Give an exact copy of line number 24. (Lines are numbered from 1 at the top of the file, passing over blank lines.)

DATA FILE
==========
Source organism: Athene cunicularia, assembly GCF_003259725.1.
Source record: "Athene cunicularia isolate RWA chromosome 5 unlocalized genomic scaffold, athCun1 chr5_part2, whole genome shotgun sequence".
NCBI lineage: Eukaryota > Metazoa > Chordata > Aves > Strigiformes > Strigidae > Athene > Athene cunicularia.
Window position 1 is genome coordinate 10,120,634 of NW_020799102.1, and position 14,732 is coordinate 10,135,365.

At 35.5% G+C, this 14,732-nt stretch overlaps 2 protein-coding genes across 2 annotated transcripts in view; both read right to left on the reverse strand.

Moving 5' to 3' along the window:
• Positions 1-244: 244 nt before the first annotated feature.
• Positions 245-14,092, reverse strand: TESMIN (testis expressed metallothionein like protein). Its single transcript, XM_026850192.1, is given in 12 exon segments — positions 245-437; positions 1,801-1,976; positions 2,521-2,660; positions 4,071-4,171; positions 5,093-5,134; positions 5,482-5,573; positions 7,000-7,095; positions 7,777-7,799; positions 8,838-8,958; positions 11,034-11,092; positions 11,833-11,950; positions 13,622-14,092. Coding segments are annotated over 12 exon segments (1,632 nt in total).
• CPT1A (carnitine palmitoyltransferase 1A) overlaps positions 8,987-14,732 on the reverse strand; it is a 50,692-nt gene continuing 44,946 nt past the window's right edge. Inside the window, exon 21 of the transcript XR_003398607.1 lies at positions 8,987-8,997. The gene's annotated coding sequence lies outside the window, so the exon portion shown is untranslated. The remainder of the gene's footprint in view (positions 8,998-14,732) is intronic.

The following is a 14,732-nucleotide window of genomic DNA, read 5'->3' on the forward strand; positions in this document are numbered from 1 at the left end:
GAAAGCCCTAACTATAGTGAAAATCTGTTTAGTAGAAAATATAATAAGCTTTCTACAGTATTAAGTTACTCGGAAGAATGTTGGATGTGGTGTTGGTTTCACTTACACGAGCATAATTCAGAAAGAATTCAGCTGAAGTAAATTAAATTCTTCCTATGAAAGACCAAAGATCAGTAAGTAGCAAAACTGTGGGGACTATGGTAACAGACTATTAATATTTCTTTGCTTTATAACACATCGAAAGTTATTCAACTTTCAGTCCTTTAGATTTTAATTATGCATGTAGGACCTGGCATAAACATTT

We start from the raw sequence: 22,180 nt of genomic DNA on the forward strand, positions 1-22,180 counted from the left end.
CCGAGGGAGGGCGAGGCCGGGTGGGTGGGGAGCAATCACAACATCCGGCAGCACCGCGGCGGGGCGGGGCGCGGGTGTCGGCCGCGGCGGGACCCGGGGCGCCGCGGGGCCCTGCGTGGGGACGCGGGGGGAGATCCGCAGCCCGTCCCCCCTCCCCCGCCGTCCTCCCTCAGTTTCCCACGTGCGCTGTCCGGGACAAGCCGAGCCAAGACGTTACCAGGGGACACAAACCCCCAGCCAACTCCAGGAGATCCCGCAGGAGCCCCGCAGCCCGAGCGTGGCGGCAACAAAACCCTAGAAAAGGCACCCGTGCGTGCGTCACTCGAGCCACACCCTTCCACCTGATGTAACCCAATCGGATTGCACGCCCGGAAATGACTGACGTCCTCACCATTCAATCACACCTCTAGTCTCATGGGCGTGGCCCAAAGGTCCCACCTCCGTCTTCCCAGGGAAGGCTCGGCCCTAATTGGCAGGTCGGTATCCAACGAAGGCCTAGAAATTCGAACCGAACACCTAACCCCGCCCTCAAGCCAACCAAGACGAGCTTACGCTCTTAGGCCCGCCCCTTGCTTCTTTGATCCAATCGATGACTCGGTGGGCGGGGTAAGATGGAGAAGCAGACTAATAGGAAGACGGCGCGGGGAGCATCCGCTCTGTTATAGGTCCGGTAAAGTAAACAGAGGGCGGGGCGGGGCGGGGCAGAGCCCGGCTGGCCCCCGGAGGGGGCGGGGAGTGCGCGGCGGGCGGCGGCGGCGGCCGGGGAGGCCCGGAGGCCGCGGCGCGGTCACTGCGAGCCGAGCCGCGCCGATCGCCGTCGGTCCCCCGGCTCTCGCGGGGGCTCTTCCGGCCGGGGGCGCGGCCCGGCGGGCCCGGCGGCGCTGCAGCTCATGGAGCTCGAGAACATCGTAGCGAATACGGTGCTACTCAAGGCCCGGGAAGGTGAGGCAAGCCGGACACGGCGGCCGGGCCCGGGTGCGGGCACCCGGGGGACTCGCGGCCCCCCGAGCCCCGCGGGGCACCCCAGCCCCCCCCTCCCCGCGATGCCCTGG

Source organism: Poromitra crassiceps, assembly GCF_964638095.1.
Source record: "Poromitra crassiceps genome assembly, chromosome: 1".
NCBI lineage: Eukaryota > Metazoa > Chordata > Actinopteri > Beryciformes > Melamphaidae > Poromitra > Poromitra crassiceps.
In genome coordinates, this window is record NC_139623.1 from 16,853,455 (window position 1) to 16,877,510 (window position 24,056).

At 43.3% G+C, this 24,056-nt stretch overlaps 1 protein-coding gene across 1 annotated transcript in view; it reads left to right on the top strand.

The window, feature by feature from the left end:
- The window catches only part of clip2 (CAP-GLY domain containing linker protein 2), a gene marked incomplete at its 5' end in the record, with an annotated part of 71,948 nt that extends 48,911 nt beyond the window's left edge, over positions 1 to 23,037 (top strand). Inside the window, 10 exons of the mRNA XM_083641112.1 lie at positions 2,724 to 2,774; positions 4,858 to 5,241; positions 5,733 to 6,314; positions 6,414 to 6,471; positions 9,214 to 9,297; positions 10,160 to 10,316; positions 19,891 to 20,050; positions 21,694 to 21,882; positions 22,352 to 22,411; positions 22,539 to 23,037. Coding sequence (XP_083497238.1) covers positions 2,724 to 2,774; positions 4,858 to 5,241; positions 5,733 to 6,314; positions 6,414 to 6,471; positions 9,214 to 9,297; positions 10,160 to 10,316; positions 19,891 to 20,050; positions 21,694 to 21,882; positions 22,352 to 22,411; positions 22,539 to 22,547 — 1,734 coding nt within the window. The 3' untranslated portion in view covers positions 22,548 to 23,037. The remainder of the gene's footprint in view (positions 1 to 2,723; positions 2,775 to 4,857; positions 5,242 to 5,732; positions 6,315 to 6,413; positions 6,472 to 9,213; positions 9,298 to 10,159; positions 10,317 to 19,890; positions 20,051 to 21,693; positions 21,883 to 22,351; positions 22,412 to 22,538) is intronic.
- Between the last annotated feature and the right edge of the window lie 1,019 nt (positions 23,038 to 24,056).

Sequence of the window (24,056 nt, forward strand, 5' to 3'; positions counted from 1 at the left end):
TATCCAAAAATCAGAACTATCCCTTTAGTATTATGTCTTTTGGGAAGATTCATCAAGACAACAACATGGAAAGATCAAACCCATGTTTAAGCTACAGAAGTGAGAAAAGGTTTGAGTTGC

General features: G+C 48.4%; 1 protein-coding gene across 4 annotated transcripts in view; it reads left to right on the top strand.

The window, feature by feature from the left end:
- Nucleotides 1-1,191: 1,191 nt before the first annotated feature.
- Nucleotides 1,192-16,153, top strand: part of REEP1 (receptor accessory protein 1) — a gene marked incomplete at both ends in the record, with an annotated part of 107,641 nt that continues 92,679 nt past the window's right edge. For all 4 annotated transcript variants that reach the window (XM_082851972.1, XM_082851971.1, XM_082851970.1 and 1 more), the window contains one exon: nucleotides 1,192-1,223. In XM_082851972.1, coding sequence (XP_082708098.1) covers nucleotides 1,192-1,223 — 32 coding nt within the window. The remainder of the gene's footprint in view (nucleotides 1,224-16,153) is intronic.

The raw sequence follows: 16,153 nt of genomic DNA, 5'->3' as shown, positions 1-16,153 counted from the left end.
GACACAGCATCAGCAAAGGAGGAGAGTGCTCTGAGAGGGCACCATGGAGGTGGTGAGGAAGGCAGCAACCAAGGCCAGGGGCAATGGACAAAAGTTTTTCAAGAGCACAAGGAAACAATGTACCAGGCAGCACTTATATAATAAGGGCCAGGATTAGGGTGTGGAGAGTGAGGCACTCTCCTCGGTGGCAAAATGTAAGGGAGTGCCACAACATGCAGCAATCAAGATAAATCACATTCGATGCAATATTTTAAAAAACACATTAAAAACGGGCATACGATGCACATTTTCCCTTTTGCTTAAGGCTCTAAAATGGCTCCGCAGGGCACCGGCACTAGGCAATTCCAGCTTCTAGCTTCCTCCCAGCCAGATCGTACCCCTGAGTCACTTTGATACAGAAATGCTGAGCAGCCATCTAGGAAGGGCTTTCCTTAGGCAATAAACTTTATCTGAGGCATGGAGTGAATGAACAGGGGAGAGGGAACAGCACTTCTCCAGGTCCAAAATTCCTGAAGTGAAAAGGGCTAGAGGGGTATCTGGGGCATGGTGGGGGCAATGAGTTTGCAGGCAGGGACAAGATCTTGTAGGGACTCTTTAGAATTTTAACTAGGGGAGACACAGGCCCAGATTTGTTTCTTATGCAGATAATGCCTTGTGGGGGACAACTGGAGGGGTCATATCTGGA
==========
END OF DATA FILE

General features: G+C 48.4%; 1 protein-coding gene across 4 annotated transcripts in view; it reads left to right on the top strand.